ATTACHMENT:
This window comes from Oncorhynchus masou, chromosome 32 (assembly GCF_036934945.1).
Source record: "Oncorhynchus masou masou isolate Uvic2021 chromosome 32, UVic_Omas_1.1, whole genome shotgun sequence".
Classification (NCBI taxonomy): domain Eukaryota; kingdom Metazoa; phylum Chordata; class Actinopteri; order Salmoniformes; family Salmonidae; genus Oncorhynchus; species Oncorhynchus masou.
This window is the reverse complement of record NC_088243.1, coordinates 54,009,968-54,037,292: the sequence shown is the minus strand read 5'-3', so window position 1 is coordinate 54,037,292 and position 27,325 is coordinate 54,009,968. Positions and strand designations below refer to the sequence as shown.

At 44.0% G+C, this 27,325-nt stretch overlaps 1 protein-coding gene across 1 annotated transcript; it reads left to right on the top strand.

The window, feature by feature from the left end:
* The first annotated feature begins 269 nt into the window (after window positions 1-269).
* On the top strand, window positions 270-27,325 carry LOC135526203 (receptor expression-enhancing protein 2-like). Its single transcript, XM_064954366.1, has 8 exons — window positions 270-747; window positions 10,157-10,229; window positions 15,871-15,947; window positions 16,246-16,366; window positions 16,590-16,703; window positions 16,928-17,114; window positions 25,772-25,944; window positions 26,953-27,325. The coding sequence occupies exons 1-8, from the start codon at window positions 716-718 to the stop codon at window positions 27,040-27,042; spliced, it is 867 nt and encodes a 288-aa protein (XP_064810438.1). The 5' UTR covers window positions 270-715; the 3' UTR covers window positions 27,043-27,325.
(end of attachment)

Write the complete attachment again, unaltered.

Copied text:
This window comes from Oncorhynchus masou, chromosome 32 (assembly GCF_036934945.1).
Source record: "Oncorhynchus masou masou isolate Uvic2021 chromosome 32, UVic_Omas_1.1, whole genome shotgun sequence".
Classification (NCBI taxonomy): domain Eukaryota; kingdom Metazoa; phylum Chordata; class Actinopteri; order Salmoniformes; family Salmonidae; genus Oncorhynchus; species Oncorhynchus masou.
This window is the reverse complement of record NC_088243.1, coordinates 54,009,968-54,037,292: the sequence shown is the minus strand read 5'-3', so window position 1 is coordinate 54,037,292 and position 27,325 is coordinate 54,009,968. Positions and strand designations below refer to the sequence as shown.

At 44.0% G+C, this 27,325-nt stretch overlaps 1 protein-coding gene across 1 annotated transcript; it reads left to right on the top strand.

The window, feature by feature from the left end:
* The first annotated feature begins 269 nt into the window (after window positions 1-269).
* On the top strand, window positions 270-27,325 carry LOC135526203 (receptor expression-enhancing protein 2-like). Its single transcript, XM_064954366.1, has 8 exons — window positions 270-747; window positions 10,157-10,229; window positions 15,871-15,947; window positions 16,246-16,366; window positions 16,590-16,703; window positions 16,928-17,114; window positions 25,772-25,944; window positions 26,953-27,325. The coding sequence occupies exons 1-8, from the start codon at window positions 716-718 to the stop codon at window positions 27,040-27,042; spliced, it is 867 nt and encodes a 288-aa protein (XP_064810438.1). The 5' UTR covers window positions 270-715; the 3' UTR covers window positions 27,043-27,325.